3. The solicitation will request potential suppliers to submit proposals that address the evaluation criteria described below, to the extent such criteria apply.

4. To the extent applicable, Western will screen the proposals received that best meet the criteria set forth below.

5. When evaluating potential resource acquisitions under the Final Principles of IRP, the following evaluation criteria will be considered:

a. Cost—the amount paid to acquire resources, such as purchased power, fuel, plant and equipment, or labor services.

b. Dependability—a supplier's ability to provide power as specified in a purchase power solicitation. A supplier is considered dependable when it delivers to the contracted location, in the contracted amount, at the contracted time, and in the contracted manner.

c. Dispatchability—the ability of a utility to schedule and control, directly or indirectly, manually or automatically, the resources under consideration.

d. Diversity—an acceptable level of both the mix of generation resources in the region's overall blend of power provided to a customer and the mix of generation sources of the supplier.

e. Environmental impact—the degree to which the resource has an impact on the human environment. Impacts vary according to: (1) The type of resource purchased (supply-side, demand-side, or renewable), (2) the length of the purchase, (3) the geographical area from which the power is purchased, and (4) the transmission path(s) used to get to the contracted location.

f. Indian Preference—Under section 2602(d) of the Energy Policy Act of 1992 (as amended by the Energy Policy Act of 2005), in purchasing any energy product or by-product, a Federal agency or department may give preference to an energy and resource production enterprise, partnership, consortium, corporation, or other type of business organization the majority of the interest in which is owned and controlled by one or more Indian Tribes. In carrying out this subsection, a Federal agency or department will not pay more than the prevailing market price for an energy product or by-product or obtain less than prevailing market terms and conditions.

g. Renewable Energy Resource—the electric energy that is generated from solar, wind, biomass, land-fill gas, ocean (including tidal, wave, current, and thermal), geothermal, municipal solid waste, or new hydroelectric generation capacity achieved from increased efficiency or additions of new capacity at an existing hydroelectric project and is physically delivered to the grid.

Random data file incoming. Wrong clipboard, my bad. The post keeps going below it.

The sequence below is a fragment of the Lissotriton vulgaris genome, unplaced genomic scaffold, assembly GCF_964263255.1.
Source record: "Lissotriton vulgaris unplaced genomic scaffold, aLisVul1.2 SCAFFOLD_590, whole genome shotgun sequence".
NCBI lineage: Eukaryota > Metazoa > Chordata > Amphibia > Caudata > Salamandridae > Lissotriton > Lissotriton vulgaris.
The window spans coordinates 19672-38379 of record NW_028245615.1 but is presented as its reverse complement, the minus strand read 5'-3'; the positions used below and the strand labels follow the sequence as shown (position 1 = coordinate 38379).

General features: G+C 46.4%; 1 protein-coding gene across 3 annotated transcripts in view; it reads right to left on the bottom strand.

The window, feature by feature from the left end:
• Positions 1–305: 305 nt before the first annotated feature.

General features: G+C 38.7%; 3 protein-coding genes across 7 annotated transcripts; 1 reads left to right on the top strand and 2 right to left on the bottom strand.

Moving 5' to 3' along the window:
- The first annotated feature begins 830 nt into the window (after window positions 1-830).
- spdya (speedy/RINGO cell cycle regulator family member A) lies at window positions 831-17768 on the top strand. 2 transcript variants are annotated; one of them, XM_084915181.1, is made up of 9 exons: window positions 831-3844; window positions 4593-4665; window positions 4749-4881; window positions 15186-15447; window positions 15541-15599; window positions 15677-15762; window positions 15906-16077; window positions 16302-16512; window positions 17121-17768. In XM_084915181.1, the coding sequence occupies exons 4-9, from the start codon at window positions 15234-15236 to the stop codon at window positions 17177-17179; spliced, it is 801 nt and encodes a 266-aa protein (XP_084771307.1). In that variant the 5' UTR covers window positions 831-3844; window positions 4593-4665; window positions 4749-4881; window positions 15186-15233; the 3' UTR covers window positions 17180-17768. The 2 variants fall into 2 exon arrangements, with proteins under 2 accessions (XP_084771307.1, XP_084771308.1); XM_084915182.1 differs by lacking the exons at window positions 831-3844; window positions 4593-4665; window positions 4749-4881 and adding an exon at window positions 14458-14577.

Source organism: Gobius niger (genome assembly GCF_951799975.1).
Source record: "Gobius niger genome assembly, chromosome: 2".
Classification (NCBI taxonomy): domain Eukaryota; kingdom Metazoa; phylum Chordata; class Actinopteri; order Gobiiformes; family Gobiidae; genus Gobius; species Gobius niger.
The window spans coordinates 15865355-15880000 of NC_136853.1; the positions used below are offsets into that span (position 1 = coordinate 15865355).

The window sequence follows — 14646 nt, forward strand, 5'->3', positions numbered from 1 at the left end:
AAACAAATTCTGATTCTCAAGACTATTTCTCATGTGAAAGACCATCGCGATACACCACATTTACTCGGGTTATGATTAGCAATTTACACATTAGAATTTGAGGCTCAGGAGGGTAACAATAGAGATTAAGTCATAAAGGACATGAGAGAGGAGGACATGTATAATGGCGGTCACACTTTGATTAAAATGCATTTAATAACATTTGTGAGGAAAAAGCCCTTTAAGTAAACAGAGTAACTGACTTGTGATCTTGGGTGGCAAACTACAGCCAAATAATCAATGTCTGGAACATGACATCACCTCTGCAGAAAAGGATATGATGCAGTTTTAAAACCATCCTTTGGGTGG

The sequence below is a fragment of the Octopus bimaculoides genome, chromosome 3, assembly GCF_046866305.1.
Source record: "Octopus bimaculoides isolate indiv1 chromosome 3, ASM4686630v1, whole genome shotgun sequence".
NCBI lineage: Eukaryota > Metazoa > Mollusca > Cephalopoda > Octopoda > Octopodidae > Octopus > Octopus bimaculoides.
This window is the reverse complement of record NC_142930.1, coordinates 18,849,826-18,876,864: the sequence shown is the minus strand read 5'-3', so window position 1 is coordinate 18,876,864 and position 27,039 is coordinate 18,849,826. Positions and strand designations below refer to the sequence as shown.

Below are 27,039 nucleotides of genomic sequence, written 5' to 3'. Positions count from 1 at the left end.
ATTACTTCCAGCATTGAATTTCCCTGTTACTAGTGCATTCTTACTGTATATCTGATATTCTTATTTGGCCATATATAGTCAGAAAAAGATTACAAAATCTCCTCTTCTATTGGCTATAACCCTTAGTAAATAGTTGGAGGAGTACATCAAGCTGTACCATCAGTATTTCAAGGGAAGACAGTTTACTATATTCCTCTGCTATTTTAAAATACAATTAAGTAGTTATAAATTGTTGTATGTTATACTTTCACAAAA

h. Risk—the potential impact of market uncertainties, including a supplier's financial condition and creditworthiness. A supplier shall be required to demonstrate adequate financial and physical resources to provide capacity and energy to meet Western's requirements during the term of the contract.

i. Transmission Availability—the ability to move or transfer electric energy over an interconnected group of lines between points of supply and points of delivery to Western's system.

j. Transmission Losses—the reduction in available electricity after being transmitted over transmission lines and/or facilities from the generation source to the contracted delivery location.

(B.) Western Is Requesting Public Comment on Its Proposal To Eliminate the Transmission Planning Principles From the Existing Final Principles of IRP

Western is proposing to eliminate the existing transmission planning principles contained in the Final Principles of IRP published in the Federal Register on June 9, 1995 (60 FR 30533). Western will accomplish the original objectives of the transmission planning principles through use of existing planning groups and its OATT as discussed in more detail above.Start Printed Page 38148


Environmental Evaluation

Western's proposal to better define evaluation criteria and procedures for resource acquisition is an administrative action covered by an existing NEPA categorical exclusion. A categorical exclusion has been prepared and executed for this process. Once project-specific actions are identified under the Final Principles of IRP and the final evaluation criteria developed through the process defined, those actions would be individually subject to the appropriate level of NEPA review. Factors affecting the level of NEPA review include whether the project-specific action would integrate a new generation resource, precipitate changes to the transmission system, or change the normal operating limits of existing generation resources.

Determination under Executive Order 12866

Western has an exemption from centralized regulatory review under Executive Order 12866; accordingly, no clearance of this notice by the Office of Management and Budget is required.

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Dated: June 22, 2011.

Timothy J. Meeks,


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[FR Doc. 2011-16308 Filed 6-28-11; 8:45 am]